Year: 2019 Source: Charlottetown, PEI: Veterans Affairs Canada, Research Directorate Technical Report, (2018). 61 p. SIEC No: 20190823

Deaths by suicide in our Veteran population are tragic and a top public health concern. Veterans Affairs Canada (VAC) is committed to the well-being of its Veterans, and researching and preventing suicides is one of the department’s health priorities.

The Veteran Suicide Mortality Study (VSMS) uses Department of National Defence military career records of over 200,000 former Regular Force and Reserve Class C personnel linked to Canadian death records at Statistics Canada, and follows a cohort of Veterans who released from the Canadian Armed Forces (CAF) between 1976 and 2012. In 2017, the VSMS measured the magnitude of suicide in the CAF Veteran population. Both males and females were significantly more likely to die by suicide than the Canadian general population over the approximately four decades examined. Male Veterans were at highest risk of suicide in the youngest age groups, and the risk decreased with age. The suicide risk in female Veterans did not change with age.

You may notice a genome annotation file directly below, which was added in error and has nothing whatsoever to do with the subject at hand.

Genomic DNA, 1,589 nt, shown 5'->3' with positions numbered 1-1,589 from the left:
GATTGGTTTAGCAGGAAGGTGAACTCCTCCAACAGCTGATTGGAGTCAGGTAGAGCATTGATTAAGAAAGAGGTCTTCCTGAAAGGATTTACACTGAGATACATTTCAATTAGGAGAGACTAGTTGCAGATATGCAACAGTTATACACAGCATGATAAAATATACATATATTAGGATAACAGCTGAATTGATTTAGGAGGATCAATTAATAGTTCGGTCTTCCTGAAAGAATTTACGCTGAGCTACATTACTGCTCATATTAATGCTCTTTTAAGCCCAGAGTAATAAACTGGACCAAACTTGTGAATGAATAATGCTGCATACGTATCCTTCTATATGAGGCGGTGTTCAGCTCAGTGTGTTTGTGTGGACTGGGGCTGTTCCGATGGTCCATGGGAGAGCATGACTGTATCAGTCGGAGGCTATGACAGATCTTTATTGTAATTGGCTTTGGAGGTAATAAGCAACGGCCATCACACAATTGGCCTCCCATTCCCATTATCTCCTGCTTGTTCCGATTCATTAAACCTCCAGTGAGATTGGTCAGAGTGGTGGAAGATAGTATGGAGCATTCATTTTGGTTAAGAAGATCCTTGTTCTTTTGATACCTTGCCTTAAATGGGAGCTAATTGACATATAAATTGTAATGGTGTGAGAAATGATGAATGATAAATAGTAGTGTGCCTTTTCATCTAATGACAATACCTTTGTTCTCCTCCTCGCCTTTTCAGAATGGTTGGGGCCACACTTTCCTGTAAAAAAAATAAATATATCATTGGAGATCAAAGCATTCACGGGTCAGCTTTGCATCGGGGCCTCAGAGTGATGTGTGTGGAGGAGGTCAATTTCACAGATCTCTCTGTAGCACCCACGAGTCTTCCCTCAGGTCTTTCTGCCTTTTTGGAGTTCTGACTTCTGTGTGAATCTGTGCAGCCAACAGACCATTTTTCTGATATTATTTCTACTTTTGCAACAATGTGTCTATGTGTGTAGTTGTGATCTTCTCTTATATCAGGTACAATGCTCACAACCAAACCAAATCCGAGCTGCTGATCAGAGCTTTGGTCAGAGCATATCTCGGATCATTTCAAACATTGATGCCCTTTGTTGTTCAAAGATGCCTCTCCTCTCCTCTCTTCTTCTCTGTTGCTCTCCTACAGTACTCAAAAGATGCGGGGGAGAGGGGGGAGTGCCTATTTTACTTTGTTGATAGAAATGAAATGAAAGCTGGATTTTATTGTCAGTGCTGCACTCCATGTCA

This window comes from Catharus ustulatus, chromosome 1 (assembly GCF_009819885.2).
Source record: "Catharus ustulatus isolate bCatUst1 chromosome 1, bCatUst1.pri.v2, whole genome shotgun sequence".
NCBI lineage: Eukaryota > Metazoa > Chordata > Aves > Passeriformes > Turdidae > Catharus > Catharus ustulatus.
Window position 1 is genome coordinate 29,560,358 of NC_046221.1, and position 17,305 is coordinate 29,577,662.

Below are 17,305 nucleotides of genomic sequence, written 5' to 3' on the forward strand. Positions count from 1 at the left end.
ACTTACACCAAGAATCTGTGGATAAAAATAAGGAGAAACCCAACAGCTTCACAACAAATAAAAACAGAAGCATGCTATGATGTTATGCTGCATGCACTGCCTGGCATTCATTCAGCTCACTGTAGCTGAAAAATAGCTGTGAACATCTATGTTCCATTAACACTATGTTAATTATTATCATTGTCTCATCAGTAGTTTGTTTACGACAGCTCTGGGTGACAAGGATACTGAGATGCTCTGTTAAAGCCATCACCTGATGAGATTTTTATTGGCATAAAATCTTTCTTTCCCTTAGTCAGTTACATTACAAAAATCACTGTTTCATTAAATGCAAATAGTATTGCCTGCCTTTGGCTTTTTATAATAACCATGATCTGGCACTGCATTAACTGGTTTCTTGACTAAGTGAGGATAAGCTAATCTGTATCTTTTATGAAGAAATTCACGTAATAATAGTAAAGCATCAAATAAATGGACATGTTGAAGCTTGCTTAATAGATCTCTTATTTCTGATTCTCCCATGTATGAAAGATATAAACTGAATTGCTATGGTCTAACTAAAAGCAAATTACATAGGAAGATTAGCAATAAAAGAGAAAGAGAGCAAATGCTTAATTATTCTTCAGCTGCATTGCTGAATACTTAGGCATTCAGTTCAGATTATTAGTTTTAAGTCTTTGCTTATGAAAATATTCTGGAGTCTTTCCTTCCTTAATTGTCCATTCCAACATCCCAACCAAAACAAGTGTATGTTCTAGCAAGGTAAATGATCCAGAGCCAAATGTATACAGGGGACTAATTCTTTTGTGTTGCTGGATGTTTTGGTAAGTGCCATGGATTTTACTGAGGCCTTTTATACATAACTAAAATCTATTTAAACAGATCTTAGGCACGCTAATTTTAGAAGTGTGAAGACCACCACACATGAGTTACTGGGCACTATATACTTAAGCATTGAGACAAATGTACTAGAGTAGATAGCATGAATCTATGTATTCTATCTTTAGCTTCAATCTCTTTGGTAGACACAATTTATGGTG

Using the same data, the 2018 VSMS aimed to identify subpopulations within the Veteran community who were at higher risk of suicide, and also identify how many years after release Veterans were at greatest risk of dying by suicide. Cox proportional models, hazard ratios, age-adjusted rates, and standardised mortality ratios were used to identify risk factors at release from the CAF, in addition to changes in suicide risk over time after release.